If Stock Market Tanks, Keep an Eye on Buchanan

A Presidential election is coming on us, and Patrick J. Buchanan is back in New Hampshire-a political swallow returning to his electoral Capistrano.

Pat has become a kind of white man’s Jesse Jackson. You never know whether either of these two mucklemouths mean it, or if they do it because afterwards it kicks up their lecture fees. They probably do it for both reasons, although neither of them would be around in such a largely visible form were it not for CNN-Time Warner, which keeps them afloat by paying them to wave their mouths around in front of the cameras during the down years between election forays.

This year Pat may have an additional motive for taking to the stump. He has a book out, and the campaign ought to hype sales. Whatever his reasons, the book, A Republic, Not an Empire , isn’t your ordinary blatherskiting pile of commonplace nostrums candidates are given to publishing around campaign time. This volume, although mainly historical, has got burrs and stickles in it aplenty.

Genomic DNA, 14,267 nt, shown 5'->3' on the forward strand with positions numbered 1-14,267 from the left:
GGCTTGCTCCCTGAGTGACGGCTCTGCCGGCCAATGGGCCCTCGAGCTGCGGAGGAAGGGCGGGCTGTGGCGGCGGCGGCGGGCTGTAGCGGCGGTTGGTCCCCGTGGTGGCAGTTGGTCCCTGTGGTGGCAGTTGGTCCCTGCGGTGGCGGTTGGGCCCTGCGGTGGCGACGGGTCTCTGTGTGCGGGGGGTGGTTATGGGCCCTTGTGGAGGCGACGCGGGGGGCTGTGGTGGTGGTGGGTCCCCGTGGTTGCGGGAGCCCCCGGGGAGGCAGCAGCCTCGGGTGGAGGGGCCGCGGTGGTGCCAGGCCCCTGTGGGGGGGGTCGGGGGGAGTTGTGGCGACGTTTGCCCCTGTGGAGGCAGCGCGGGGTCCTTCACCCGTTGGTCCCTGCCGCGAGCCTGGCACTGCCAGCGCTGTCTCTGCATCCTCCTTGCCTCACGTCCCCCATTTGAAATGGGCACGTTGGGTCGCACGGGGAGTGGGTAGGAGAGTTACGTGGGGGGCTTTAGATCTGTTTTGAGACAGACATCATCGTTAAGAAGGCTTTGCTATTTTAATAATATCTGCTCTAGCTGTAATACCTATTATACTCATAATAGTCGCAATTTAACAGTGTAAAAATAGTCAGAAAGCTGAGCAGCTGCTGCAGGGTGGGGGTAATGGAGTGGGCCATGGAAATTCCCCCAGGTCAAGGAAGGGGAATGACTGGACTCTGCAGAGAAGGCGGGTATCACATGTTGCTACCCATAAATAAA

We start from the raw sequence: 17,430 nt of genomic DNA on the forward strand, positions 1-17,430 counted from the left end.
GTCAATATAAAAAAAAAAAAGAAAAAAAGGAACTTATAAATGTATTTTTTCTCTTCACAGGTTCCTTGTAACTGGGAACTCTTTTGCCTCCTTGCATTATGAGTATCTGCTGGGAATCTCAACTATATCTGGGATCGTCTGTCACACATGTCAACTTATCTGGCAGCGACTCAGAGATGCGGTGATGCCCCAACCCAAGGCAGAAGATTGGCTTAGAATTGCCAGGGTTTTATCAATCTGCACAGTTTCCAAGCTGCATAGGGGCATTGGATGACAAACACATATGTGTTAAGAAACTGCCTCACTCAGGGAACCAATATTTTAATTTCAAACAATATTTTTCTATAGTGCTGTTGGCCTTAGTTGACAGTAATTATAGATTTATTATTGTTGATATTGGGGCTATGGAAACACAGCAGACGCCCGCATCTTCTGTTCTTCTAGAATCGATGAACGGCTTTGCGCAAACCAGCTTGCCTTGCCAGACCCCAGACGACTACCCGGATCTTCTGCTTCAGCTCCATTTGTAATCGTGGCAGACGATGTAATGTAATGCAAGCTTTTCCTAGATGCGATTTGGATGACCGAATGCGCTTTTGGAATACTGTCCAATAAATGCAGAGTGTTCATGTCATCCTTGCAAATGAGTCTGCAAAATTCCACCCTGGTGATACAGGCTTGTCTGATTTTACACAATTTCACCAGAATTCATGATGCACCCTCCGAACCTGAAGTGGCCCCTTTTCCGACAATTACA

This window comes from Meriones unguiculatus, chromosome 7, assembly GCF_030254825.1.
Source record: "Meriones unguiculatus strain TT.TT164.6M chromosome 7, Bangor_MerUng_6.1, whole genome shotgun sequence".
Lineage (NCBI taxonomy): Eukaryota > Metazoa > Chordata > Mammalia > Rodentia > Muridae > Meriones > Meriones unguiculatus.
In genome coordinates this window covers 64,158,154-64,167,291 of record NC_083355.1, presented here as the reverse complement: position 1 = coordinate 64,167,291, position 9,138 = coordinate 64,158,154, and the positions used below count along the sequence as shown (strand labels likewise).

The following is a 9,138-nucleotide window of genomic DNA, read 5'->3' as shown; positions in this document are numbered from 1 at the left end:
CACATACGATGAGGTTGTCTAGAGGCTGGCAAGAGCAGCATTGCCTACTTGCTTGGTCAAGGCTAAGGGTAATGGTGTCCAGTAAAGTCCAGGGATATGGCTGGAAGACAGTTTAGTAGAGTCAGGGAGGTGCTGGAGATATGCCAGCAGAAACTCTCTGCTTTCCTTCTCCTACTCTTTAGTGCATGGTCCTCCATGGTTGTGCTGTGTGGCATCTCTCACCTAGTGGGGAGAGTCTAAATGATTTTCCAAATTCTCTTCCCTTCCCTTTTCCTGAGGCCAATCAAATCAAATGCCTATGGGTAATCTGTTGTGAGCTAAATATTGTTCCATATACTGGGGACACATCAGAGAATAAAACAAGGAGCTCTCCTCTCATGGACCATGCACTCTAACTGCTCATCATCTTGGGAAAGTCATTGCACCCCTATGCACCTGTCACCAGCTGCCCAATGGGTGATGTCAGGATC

Seldom will you see a book so made to order for being taken out of context and used against its author. These excerpts read as though they had been lifted from Mein Kampf , Adolf Hitler’s political testament: “During [World War I] not one Allied soldier had set foot on German soil. As late as April 1918 the Allies were on the defensive, and a German army was on the Marne within 40 miles of Paris. But after agreeing to an armistice on [Woodrow] Wilson’s terms, Germany was treated as a war criminal whose atrocities justified stripping it of all property and rights … Self-determination was granted former subjects of Germany and Austria-Hungary, but denied millions of Germans and Austrians who were marched under French, Italian, Czech and Polish rule. Divided and dismembered, Germany was put on the rack and ordered to pay … and to accept moral responsibility for having started the war.”